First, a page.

Zambia last month opened a national institute for malaria research, which will undertake clinical trials of potential drugs and investigate methods of disease prevention.
The Malaria Institute at Macha was created with financial and technical assistance from the US-based Johns Hopkins Malaria Research Institute at the Bloomberg School of Public Health in Baltimore.
The institute is being hosted by the Macha Mission Hospital and Nursing School located 80 kilometres from Choma, in Zambia’s Southern Province.
Zambia’s health minister Brian Chituwo told SciDev.Net that the research institute should help scientists research drugs to fight malaria, a leading cause of death in Zambia and the rest of Africa.
Chituwo said that in the past, Zambia had used chloroquine to treat the disease but now that the malaria parasite has grown resistant to the drug, it had been replaced by coartem. He added that because the parasite could in future develop resistance to coartem also, “there is a need to do research to come up with new effective drugs”.
Last month, Chituwo announced Zambia’s plan to set up an independent national committee to monitor the ethics of health research, and to protect the rights, health and safety of participants in clinical trials of potential drugs (see Research ethics ‘watchdog’ planned in Zambia).
Without a research institute dedicated to studying malaria, Zambia has had to rely on research conducted at the Tropical Disease Research Centre in Ndola, he said.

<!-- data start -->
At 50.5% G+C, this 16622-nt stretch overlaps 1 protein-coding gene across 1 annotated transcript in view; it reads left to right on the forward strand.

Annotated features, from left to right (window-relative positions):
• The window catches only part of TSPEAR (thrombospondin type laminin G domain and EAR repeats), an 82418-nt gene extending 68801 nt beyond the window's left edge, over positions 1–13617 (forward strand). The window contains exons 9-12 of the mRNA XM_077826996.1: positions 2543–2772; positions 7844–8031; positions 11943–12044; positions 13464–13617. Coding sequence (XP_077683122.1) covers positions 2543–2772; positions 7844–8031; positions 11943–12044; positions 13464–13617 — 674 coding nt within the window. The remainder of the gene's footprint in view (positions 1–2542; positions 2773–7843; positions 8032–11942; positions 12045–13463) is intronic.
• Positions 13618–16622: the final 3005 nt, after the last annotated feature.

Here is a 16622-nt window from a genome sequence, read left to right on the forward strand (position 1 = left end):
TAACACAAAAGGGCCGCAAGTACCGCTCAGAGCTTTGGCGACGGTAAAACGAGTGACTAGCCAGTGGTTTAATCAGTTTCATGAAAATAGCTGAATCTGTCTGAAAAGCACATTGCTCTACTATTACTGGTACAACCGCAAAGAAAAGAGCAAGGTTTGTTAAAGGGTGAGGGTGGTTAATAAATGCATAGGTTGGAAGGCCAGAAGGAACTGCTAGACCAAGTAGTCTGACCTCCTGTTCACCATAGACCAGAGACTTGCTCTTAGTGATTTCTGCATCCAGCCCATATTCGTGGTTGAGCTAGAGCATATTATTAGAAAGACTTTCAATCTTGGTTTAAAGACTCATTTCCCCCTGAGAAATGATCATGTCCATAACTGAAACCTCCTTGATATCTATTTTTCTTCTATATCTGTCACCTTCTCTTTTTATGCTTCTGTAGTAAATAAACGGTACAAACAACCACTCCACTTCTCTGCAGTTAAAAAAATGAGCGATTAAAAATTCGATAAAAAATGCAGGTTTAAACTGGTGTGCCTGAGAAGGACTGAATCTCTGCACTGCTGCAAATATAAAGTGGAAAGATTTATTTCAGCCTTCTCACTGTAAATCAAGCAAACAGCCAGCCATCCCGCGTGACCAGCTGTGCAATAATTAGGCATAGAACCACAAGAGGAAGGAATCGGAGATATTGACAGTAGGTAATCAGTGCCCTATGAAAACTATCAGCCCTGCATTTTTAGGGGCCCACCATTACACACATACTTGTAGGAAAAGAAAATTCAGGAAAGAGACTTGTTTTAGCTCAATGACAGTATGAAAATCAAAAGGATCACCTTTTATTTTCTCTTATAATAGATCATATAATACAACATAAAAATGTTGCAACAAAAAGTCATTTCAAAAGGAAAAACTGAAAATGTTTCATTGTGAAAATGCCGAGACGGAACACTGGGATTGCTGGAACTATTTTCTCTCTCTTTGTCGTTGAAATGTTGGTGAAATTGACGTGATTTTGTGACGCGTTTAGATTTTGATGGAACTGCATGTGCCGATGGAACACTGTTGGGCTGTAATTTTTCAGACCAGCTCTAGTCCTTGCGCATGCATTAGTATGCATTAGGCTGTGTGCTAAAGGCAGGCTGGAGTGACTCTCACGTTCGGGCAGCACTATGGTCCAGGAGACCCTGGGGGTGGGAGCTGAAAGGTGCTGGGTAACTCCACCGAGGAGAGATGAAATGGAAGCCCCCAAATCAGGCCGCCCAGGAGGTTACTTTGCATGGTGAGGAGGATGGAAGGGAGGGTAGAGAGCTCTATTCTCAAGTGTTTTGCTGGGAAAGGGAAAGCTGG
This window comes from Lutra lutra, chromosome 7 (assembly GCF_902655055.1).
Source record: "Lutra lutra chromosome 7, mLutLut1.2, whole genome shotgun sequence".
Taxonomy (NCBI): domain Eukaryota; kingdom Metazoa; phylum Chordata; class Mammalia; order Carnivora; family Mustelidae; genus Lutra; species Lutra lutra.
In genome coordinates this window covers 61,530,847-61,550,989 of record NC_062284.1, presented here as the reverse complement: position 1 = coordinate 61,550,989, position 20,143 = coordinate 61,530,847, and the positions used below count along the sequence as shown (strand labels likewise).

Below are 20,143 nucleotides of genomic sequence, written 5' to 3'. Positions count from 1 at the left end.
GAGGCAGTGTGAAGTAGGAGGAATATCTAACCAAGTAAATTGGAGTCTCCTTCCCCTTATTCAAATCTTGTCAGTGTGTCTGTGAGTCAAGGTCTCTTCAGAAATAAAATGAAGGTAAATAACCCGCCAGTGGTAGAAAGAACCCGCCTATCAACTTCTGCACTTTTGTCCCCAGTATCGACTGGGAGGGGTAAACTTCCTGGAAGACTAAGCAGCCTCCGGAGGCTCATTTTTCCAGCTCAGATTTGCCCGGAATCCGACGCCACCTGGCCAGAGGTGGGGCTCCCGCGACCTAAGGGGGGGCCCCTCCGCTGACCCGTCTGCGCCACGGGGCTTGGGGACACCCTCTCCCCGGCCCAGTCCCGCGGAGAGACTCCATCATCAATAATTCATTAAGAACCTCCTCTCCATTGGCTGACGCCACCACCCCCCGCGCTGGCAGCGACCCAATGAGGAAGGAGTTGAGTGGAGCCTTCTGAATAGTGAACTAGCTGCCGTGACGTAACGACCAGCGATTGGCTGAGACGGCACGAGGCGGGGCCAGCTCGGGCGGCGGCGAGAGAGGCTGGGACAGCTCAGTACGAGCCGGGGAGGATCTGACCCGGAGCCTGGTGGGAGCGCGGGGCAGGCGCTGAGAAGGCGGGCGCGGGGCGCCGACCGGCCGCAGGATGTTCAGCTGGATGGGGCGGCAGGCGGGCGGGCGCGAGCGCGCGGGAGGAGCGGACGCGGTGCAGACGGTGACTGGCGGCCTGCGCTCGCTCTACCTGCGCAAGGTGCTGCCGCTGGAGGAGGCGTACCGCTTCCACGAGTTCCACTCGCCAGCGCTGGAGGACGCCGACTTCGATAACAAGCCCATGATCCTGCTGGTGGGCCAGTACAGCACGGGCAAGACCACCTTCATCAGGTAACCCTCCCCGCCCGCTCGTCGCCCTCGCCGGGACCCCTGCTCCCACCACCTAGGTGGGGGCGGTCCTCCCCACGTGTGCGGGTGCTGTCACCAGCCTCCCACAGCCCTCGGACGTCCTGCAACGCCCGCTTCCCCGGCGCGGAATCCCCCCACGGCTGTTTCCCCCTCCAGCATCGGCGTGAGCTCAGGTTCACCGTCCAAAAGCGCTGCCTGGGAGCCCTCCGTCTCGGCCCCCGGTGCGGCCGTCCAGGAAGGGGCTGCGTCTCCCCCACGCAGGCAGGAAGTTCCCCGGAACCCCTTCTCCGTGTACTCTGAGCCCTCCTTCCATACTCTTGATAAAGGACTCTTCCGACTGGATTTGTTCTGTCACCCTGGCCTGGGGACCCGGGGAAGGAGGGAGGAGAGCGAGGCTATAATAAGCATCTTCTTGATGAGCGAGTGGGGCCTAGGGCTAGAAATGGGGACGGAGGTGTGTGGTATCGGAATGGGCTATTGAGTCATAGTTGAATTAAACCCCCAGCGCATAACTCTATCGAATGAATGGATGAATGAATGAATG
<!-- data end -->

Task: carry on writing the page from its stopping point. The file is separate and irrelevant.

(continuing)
According to the official news agency Zambia Information Services, 20 scientists are already researching the transmission, diagnosis and treatment of malaria at Macha hospital. Their work resulted in 21 publications in peer-reviewed scientific journals between October 1998 and December 2004.
Chrispine Sichone, a malaria researcher at the Ministry of Health, told SciDev.Net that the opening of the institute was welcome, highlighting the fact that a shortage of drugs in African hospitals is a major factor in the 2-3 million deaths caused by malaria each year. According to Sichone, there are approximately 3.2 million cases of malaria in Zambia each year.
A report released on 20 January by the Lusaka-based University Teaching Hospital, states that malaria is endemic in all nine provinces of Zambia, with pregnant women and children affected the most.
Malaria during pregnancy can make the mother anaemic, or cause her to have a miscarriage or to give birth to a baby of low birth weight. Severe cases can lead to the mother’s death.
This article was originally published on Malaria research finds new home in Zambia